Written by Kristen Legg
Last week, On the Boards wrapped up its season with Northwest New Works, a dance/theatre/performing arts festival with performances by 16 adjudicated artists.
Quark Contemporary Dance Theatre presented David Lorence Schleiffer’s Toast, in which actress Kate Moyer portrayed a pained woman, being cheated on by her lover. This theatre dance piece was heavy on theatre, but the dance featured, much of it gestural, was quite captivating. The lack of dance made those choreographed moments and even small body movements more exciting. Moyer’s theatrics, in what was almost a monologue, were beautifully timed and staged. In a tense moment of the work, Moyer repeatedly presses down the lever on a toaster, listing places her partner, Alethea Sadie Alexander, might be instead of out with another woman. Alexander’s calm and poise, often missed in larger performances, was larger than life in the studio space. In the role of the mistress, Kate Mosbarger was understated but striking. The only thing lacking in David Lorence Schleiffer’s Toast was a physical connection between the actress and the dancers. While at the end of the work Moyer and Alexander did engage in a conversation, something was missing in their interaction—the blend of the two art forms was not quite right, and their body tension and energy never quite matched as the two worked to repair their relationship. Perhaps it was Moyer’s stronger acting ability or Alexander’s ability to emote through her posture. Whatever the reasoning, the work ended on an off-kilter note.
Next was a theatre piece by Danielle Villegas that had a lot to say. Written by Villegas, Azteca la Curandera—As I see it.explained the actresses struggle growing up questioning her gender and sexuality. The work began with a sound clip on Aztec culture, then the lights came up to reveal Villegas on stage in men’s underwear, dress shirt, and tie. She walked around the stage exclaiming “I am a man.” As the work developed, she transformed from a man, to a boy, to a girl trying to fit in with the other girls. What was so interesting about this aspect of the work was how drastically her physicality shifted as she put on each character. The work ended with Villegas donning Native American clothing and performing a traditional dance around a fire pit. Here her juvenile, confused movement became graceful and sure. Sadly, the work was diminished by the video projected on the back wall. Images of tribal groups from all over the world were paired with information on how non-heterosexuals have been revered throughout the nations of the world. The presentation of this material was disorganized and poorly timed and may have been missed by some.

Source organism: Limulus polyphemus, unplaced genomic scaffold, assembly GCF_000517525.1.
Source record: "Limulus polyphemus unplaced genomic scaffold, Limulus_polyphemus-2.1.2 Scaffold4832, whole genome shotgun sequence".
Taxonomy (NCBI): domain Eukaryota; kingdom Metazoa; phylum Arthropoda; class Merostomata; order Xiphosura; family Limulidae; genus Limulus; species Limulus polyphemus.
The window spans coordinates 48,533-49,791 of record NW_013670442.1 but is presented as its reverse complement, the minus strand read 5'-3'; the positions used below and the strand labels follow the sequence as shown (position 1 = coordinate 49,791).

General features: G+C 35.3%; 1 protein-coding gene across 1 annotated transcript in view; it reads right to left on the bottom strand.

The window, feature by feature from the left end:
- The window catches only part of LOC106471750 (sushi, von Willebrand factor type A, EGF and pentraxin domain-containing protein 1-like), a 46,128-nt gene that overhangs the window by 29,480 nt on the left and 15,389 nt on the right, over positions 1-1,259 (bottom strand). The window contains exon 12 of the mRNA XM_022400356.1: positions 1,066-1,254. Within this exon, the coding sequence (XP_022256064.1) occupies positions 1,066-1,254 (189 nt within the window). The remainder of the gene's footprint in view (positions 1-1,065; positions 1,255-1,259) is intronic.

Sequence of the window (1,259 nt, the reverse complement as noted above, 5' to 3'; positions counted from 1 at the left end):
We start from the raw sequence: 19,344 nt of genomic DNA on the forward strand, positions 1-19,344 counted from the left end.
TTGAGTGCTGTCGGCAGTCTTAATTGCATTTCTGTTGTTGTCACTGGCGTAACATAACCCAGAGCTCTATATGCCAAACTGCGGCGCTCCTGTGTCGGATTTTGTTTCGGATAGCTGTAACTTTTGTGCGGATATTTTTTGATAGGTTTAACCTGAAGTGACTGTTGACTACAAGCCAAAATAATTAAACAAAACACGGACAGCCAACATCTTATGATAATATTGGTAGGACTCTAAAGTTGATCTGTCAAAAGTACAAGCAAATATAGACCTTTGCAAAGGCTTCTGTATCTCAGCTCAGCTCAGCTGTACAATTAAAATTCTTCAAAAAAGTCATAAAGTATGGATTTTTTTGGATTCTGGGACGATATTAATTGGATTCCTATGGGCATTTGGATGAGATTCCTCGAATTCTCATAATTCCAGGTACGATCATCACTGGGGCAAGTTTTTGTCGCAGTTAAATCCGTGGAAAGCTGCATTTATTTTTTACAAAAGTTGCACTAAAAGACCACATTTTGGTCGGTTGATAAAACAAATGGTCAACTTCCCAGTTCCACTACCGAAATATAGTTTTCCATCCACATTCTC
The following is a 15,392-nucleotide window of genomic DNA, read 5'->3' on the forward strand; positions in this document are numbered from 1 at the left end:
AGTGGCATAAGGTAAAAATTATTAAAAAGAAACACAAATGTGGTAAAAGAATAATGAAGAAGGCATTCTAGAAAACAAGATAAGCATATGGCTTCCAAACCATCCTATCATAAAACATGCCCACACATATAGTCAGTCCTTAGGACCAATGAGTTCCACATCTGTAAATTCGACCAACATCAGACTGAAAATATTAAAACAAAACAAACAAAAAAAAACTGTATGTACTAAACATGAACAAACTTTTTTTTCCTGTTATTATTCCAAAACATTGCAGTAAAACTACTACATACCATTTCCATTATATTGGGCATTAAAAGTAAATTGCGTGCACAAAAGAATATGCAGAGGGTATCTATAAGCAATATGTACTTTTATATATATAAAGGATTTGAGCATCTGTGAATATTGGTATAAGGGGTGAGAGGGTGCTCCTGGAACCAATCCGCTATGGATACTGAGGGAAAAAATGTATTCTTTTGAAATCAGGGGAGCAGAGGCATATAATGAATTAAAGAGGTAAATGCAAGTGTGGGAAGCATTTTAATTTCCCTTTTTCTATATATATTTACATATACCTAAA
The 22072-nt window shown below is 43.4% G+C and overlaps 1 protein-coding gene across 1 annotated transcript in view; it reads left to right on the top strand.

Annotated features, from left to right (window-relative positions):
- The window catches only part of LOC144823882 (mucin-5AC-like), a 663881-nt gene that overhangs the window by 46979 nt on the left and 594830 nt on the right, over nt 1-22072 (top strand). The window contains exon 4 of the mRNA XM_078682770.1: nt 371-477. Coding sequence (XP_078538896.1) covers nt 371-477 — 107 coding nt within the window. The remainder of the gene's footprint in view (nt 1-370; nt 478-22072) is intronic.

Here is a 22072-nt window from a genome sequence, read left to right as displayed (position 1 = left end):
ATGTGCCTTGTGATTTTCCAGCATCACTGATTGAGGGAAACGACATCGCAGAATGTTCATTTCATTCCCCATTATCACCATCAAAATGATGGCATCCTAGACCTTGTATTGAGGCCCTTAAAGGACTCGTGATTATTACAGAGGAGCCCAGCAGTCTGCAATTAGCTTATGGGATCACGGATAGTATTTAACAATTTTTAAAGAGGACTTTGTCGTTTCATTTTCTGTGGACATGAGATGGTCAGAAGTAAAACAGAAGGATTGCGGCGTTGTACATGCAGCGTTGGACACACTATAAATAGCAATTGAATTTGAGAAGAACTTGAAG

The “dancy”-ist work was by Canadian Lori Hamar. In this work, dancers Brandy Baybutt, Jung-Ah Chung, and Robert Halley move about the stage with very little emotion or connection. Named Blood Line, and filled with references to how people define themselves, this work seemed to speak of discovering ones identity. With videos of people using smart phones, Ukrainian eggs being examined by flashlight, and floating bags, that concept, along with the choreography, was sometimes lost. What was noticeable was the amazing muscularity and articulation abilities the dancers had. They skimmed the floor with rolls and dives, reached sickled feet and contorted limbs through the negative space of three chairs, and manipulated one another through the space. Due to the distracting video stage left and a disruptive audience member, the meaning and power of this piece was lost.
The last work of the evening, The FINGER Songbook, was just that: a number of songs by FINGER. Created by musician Julie Baldridge, each Medieval-esque song had extremely suggestive and humorous lyrics. To add to the zaniness, singer Jeppa Hall joined Baldridge on stage, creating eerie dissonance while dressed like an Orc in too-large boots. Jeppa danced around with strange, jilted movement while her counterpart sat at her drum set with a stoic gaze and a Viking helmet. The work seemed to speak of the American dream—getting fat and being lazy. As the performers reminded us, the extra meat gluttons carry around on their bodies is really food that should be shared with the less fortunate. While there was the making of brilliance in this work, much of the lyrics and true audience laughter was covered by the disruptive audience member’s full volume soliloquy during the entire work. (See an upcoming article on Seattle audiences, appropriate dance concert behavior, and what this world is coming to.)
All in all, the NW New Works Festival Studio Showcase June 17-19 showed a great deal of promise for the exploration of new ideas and pathways in local art.